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Nursing and healthcare students’ experiences and use of e-learning in higher education

Authors

  • Pam Moule,

    1. Pam Moule EdD RNT RN Reader in Nursing and Learning Technologies Faculty of Health and Life Sciences, University of the West of England, Bristol, UK
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  • Rod Ward,

    1. Rod Ward MA Ed RNT RN Senior Lecturer Faculty of Health and Life Sciences, University of the West of England, Bristol, UK
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  • Lesley Lockyer

    1. Lesley Lockyer PhD BSc(Hons) RN Director of Market Intelligence Faculty of Health and Life Sciences, University of the West of England, Bristol, UK
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P. Moule: e-mail: pam.moule@uwe.ac.uk

Abstract

moule p., ward r. & lockyer l. (2010) Nursing and healthcare students’ experiences and use of e-learning in higher education. Journal of Advanced Nursing66(12), 2785–2795.

Abstract

Aim.  This paper presents research on nursing and healthcare students’ experiences and use of e-learning.

Background.  The inception of e-learning in higher education is supported by a policy background and technological developments, yet little is known of student experience and use in the United Kingdom.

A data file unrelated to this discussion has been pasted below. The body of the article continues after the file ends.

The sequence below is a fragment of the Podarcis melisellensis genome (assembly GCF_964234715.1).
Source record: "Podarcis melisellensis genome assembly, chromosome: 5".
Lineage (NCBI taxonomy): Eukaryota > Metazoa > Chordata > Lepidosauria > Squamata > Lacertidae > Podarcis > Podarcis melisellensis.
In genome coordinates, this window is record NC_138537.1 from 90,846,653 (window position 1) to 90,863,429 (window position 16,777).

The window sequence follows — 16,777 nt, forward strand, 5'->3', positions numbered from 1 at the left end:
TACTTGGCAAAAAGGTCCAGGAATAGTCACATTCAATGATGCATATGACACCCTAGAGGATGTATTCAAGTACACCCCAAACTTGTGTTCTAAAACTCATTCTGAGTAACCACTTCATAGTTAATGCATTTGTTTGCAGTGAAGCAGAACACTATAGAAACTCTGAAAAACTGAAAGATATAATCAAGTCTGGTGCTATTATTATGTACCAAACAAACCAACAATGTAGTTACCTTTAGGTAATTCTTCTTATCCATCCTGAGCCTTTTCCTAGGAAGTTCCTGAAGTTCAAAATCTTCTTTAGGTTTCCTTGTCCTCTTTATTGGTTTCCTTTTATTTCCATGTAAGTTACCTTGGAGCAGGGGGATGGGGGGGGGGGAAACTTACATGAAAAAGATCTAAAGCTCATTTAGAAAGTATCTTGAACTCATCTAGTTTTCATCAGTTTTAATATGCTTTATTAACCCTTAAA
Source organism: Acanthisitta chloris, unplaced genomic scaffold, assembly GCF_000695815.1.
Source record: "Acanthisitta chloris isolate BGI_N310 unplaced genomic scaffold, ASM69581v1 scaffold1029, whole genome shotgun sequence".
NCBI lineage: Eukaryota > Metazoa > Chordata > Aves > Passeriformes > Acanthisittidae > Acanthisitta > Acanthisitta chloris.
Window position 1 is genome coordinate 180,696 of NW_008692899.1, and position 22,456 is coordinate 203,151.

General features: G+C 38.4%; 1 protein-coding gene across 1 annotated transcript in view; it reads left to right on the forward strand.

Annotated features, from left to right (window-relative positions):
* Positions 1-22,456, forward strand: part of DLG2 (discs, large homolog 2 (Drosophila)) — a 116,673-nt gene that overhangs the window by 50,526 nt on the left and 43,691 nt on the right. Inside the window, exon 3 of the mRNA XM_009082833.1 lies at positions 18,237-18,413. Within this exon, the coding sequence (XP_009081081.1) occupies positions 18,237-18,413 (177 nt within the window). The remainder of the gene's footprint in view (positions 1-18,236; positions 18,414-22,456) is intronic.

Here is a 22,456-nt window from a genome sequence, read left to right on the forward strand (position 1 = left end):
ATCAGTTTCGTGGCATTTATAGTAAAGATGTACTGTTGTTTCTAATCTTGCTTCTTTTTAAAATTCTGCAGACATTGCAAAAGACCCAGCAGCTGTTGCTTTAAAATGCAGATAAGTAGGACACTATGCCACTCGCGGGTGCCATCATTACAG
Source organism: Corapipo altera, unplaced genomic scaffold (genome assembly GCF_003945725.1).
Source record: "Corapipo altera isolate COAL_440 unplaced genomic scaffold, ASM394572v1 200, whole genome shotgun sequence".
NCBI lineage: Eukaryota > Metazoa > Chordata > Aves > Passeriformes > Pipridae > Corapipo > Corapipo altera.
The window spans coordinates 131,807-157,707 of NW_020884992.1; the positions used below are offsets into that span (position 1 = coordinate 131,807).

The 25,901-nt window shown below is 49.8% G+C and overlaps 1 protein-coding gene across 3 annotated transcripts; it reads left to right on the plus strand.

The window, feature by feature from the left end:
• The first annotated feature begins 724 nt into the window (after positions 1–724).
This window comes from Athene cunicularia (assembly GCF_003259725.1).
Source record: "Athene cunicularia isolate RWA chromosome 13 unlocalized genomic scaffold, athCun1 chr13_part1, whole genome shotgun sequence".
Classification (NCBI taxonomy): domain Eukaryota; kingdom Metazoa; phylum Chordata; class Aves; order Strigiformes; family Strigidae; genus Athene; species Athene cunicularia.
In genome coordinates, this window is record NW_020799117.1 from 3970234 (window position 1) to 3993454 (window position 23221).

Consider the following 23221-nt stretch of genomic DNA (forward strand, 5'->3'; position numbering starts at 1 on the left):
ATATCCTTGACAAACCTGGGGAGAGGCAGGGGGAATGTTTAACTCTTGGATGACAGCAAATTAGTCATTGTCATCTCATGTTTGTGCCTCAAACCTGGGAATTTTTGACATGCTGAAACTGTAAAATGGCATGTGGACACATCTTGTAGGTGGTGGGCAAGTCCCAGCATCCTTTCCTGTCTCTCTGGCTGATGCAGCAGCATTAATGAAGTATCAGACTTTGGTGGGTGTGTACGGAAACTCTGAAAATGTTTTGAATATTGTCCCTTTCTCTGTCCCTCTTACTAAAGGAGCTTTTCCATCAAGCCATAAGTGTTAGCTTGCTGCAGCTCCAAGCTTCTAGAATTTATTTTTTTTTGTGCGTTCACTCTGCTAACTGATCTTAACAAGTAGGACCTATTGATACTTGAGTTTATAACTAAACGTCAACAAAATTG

Methods.  Conducted in 2007 and 2008, this study employed a mixed methods approach. An initial quantitative questionnaire was completed by 25 Higher Education Institutions and nine case study sites were visited. In the sites 41 students took part in focus groups and 35 staff were interviewed.

Findings.  Twenty-four Higher Education Institutions used a virtual learning environment and all respondents used e-learning to enable access to course materials and web-based learning resources. Three main themes were identified from student interviews, ‘Pedagogic use’; ‘Factors inhibiting use’ and ‘Facilitating factors to engagement’. Student’s main engagement with e-learning was at an instructivist level and as a support to existing face-to-face modes of delivery. Student use of Web 2.0 was limited, although a number were using social software at home. Limited computer access, computing skills, technical issues and poor peer commitment affected use. Motivation and relevance to the course and practice, in addition to an appreciation of the potential for student-centred and flexible learning, facilitated use.

Conclusion.  There is scope to broaden the use of e-learning that would engage students in the social construction of knowledge. In addition, experiences of e-learning use could be improved if factors adversely affecting engagement were addressed.

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